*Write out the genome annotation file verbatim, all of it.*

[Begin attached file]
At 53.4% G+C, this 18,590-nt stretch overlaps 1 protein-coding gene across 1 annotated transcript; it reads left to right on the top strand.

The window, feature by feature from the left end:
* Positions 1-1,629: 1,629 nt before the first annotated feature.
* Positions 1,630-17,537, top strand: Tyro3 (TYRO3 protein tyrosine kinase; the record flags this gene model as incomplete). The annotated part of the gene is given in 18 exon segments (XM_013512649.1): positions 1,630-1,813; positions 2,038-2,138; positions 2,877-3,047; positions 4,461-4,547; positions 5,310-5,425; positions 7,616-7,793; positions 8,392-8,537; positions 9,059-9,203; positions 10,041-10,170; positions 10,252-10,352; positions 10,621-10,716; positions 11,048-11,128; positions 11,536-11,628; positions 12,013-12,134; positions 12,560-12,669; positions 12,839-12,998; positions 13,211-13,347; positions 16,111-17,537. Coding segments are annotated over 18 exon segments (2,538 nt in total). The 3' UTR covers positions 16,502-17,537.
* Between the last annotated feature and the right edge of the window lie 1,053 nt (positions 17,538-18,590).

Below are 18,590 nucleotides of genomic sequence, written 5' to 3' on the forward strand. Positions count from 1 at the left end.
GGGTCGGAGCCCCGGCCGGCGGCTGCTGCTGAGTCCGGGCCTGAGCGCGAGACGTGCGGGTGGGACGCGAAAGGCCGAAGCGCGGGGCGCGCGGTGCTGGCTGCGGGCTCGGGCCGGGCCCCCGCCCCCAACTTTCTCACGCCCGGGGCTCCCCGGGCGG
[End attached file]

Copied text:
At 53.4% G+C, this 18,590-nt stretch overlaps 1 protein-coding gene across 1 annotated transcript; it reads left to right on the top strand.

The window, feature by feature from the left end:
* Positions 1-1,629: 1,629 nt before the first annotated feature.
* Positions 1,630-17,537, top strand: Tyro3 (TYRO3 protein tyrosine kinase; the record flags this gene model as incomplete). The annotated part of the gene is given in 18 exon segments (XM_013512649.1): positions 1,630-1,813; positions 2,038-2,138; positions 2,877-3,047; positions 4,461-4,547; positions 5,310-5,425; positions 7,616-7,793; positions 8,392-8,537; positions 9,059-9,203; positions 10,041-10,170; positions 10,252-10,352; positions 10,621-10,716; positions 11,048-11,128; positions 11,536-11,628; positions 12,013-12,134; positions 12,560-12,669; positions 12,839-12,998; positions 13,211-13,347; positions 16,111-17,537. Coding segments are annotated over 18 exon segments (2,538 nt in total). The 3' UTR covers positions 16,502-17,537.
* Between the last annotated feature and the right edge of the window lie 1,053 nt (positions 17,538-18,590).

Below are 18,590 nucleotides of genomic sequence, written 5' to 3' on the forward strand. Positions count from 1 at the left end.
GGGTCGGAGCCCCGGCCGGCGGCTGCTGCTGAGTCCGGGCCTGAGCGCGAGACGTGCGGGTGGGACGCGAAAGGCCGAAGCGCGGGGCGCGCGGTGCTGGCTGCGGGCTCGGGCCGGGCCCCCGCCCCCAACTTTCTCACGCCCGGGGCTCCCCGGGCGG